Y = A(B'C + B) + B(A'B +C)

Z = A'(B(C'+D)+(A'D+C) + (BC)

Q = (AB+AC' )(B+C)      (Do not minimize this)

Build a circuit that will produce four outputs (A,B,C,D) from two inputs where:

      A will be false for only the 0d input
      B will be false for only the 1d input
      C will be false for only the 2d input
      D will be false for only the 3 input

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Assignment 3----Mux/demux, Arithmetic-----

 

MUX logic

Minimize the following equations using both Boolean algebra and K Maps. 
Design the circuits using both standard logic and 3 input MUX.
Implement and test the X circuit.

X = (A'+B'+C'+D') (A+B'+C'+D') (A'B'CD')

Y = A'B'C'D' + A'B'CD' + A'BCD + ABC'D + AB'CD'

ADDER

design a two bit adder/subtractor with input carry both in random logic and with the use of half adders. (Use of XOR is permissible)

Implement and test the random logic version.

BCD Divider

A four bit BCD digit (0-9) when divided by five will yield a one bit quotient (Q) and a three bit remainder (R2, R1,R0).  Design a circuit which will execute the division.  Show the unminimized circuit then use a KMap (include it in the prelab documentation) to minimize it.  Implement and validate the operation of the circuit.

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Assignment 4  ----Latches and Flip Flops-----C

In this laboratory you will explore the simple memory devices, latches and D flip-flops.

1.  Latches:  
These devices provide single bit memory functions as well as acting as a debounce circuit for undampt mechanical switches.  You are to do what you have to do to understand this circuit thoroughly.
  • Start by designing, building, and testing both a nand latch and a nor latch.  Test it thoroughly and write a short description of the operation of each for your lab report. Show in your report how a latch might be used as a memory device.
  • Show in your report how a latch might be used as a debounce circuit.  How does it perform this useful function?
  • What is the inherent limitation of the latch when used for memory?

2.  Gated D Flip-Flop:   Add the necessary steering circuitry to the nand latch above to convert it to a gated D flip-flop.  This is a level gated D flip-flop.
  • Describe the operation of the flip-flop as a part of your lab report
  • Build and test the flip-flop
  • Show how this flip-flop would be used to store data.
3.  Edge triggered D Flip-Flop:  Find a dual edge triggered D Flip-Flop in the catalog of 7400 circuits.   Study and describe its operation.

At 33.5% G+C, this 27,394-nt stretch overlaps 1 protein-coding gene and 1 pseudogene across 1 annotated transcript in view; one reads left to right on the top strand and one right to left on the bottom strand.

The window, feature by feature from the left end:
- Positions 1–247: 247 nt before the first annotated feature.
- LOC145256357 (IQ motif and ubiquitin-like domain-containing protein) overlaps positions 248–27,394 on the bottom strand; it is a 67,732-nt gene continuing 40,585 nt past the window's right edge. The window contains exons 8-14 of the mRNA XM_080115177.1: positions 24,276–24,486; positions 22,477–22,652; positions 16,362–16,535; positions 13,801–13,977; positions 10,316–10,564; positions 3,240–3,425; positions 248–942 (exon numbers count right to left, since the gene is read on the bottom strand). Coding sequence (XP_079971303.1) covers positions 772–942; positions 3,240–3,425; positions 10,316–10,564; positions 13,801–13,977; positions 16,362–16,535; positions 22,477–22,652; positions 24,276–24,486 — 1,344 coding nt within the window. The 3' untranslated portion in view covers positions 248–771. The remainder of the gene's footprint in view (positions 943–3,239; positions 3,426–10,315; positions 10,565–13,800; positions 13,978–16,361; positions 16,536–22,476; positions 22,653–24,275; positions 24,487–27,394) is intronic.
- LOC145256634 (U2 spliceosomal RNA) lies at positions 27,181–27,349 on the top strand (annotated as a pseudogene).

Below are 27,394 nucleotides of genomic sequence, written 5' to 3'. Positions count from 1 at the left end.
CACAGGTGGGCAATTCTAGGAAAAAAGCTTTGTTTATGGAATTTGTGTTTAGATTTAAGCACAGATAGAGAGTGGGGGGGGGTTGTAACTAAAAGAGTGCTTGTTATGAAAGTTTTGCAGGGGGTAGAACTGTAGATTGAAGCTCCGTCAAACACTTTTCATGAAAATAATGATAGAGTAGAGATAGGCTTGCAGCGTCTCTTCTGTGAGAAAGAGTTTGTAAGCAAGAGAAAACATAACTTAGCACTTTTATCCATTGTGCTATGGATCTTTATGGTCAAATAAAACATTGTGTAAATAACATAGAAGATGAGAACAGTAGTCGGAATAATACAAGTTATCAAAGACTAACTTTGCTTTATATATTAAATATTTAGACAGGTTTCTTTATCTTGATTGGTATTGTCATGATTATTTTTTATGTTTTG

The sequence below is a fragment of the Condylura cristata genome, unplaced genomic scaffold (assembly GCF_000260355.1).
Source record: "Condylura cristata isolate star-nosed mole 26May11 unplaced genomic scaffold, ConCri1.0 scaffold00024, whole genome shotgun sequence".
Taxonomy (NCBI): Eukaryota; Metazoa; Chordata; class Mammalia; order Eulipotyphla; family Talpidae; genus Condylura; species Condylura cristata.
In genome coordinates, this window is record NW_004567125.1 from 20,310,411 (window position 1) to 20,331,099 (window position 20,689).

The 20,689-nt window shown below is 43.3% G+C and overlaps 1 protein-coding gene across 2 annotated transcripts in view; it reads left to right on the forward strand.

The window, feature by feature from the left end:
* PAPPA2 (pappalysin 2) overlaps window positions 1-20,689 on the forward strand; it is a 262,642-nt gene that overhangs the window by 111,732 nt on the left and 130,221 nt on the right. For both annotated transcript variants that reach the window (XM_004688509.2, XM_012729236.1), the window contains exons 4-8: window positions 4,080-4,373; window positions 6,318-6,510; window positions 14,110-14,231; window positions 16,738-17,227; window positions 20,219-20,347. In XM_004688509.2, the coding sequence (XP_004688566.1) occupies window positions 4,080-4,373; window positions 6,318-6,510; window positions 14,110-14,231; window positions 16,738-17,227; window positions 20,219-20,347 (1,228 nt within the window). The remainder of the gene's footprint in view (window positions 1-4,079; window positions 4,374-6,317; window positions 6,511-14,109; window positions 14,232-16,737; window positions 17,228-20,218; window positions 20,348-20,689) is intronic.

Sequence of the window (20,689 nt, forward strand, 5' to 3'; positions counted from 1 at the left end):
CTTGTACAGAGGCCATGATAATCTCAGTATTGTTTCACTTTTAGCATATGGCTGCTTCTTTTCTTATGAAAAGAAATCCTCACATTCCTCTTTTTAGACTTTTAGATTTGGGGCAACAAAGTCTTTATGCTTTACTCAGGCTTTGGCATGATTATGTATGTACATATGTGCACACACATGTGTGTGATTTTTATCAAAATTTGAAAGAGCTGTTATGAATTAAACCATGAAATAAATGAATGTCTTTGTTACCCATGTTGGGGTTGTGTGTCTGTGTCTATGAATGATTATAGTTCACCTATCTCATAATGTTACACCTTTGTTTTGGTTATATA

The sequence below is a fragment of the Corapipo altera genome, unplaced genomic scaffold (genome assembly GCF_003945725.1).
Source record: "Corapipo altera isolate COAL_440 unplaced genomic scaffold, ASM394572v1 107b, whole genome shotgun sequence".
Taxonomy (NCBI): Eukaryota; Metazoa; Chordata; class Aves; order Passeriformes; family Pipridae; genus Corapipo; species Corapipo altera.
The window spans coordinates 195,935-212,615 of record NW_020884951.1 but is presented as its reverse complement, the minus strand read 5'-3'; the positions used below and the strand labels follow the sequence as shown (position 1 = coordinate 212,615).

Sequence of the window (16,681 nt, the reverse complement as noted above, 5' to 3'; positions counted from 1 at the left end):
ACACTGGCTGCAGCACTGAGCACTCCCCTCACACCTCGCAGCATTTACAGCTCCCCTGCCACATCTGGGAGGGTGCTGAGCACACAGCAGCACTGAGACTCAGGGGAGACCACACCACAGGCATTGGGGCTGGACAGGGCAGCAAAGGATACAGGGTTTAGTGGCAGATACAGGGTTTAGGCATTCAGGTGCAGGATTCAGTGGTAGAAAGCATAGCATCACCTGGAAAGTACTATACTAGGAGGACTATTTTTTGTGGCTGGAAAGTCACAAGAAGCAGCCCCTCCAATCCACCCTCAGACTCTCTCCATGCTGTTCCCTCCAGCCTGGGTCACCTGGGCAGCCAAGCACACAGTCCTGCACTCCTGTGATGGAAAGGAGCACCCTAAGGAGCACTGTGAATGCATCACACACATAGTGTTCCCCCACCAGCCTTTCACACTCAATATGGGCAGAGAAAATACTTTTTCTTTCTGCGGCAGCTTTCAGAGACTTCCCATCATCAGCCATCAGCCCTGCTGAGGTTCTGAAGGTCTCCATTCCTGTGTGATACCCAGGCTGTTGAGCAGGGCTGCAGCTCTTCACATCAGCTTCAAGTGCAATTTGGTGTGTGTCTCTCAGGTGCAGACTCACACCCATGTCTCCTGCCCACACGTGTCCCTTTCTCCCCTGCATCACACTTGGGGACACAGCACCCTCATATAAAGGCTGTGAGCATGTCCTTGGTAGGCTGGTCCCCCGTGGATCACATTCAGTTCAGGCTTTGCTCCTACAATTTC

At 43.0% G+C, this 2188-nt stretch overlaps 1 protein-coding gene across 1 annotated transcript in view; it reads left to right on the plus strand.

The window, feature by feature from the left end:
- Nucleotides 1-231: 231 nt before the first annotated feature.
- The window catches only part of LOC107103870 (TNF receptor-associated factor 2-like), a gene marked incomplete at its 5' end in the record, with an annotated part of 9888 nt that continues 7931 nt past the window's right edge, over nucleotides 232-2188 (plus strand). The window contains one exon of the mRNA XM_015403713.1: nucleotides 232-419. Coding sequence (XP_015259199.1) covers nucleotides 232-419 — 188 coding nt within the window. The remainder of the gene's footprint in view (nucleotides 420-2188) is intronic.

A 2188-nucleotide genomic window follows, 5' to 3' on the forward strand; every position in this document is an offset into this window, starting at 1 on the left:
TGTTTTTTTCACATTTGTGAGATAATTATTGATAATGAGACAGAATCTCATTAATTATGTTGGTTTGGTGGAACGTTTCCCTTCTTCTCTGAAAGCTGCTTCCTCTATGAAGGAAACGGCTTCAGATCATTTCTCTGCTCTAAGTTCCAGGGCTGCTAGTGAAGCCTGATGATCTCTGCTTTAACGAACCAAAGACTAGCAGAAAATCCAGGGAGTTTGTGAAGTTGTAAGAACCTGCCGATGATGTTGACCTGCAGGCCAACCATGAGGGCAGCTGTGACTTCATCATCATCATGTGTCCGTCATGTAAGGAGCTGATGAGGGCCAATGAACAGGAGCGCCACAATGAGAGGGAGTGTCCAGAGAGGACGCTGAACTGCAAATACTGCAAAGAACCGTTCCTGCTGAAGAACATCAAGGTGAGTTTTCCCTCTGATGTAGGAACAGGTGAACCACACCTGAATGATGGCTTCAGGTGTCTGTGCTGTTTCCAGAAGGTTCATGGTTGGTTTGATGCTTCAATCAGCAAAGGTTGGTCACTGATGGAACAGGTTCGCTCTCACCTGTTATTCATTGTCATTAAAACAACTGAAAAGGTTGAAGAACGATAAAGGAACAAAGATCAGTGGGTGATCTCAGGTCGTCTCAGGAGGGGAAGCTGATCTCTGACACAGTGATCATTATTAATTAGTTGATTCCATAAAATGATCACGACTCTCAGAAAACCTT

What is the difference between a level triggered Flip-Flop and an edge triggered Flip-Flop?   Why would one choose one over the other in any application?
Using either an open collector or tri-state bus driver, connect four of these flip-flops up as one bit registers connected to one bus line..  
Preset the flip-flops to 1 0 0 1  for registers A, B, C, and D.
Using the appropriate trigger and output gate to transfer the data in A to the C register.
Transfer data from the D register to the C Register
Transfer the B register data to the D register.
Illustrate how this is equivalent to moving data around inside a computer.
Demonstrate how this circuit to be RAM memory cells in the computer.


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Construct a divide by 8 ripple up counter and test it thoroughly.
    Demonstrate effects of bouncing switches by removing the debounce circuit

Modify the ripple counter to count down

Add flip flops to the counter to produce a divide by 16 up counter

Modify the divide by 16 to make it a BCD counter

 

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Lab Assignment 5.  Synchronous Counters and shift registers

  1. Create a divide by 4 synchronous Gray code counter with symmetric output.  Test it thoroughly
  2. Decode the counter such that you obtain a distinct separate output for each of the four times segments.
  3. Connect the counter to the function generator using the circuit above.  Verify correct counting of the counter.  Does the circuit still need a debouncer?
  4. Build a four step shift register into a parallel to serial converter. use JK flip-flops.   Hook it up to the signal generator and show how one can transmit four bits at a time in parallel.

 



Lab Assignment 6.


Lab Assignment 6. -------

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Lab Assignment 7. ---Adders----

In this exercise you will explore several aspects of arithmetic adders.  You will examine the basic Boolean requirements, then examine three ways of implementing it.
Perform the following:

  • Design a full three input adder using nand logic
  • Create a half adder and test it thoroughly *
  • Create a full adder from half adders and test it thoroughly *
  • Create a two bit ALU capable of adding and subtracting *

* Build and test

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Lab Assignment 8. ---Finite State Automata----

The Ethernet protocol can be implemented with a simple Finite State Automoton.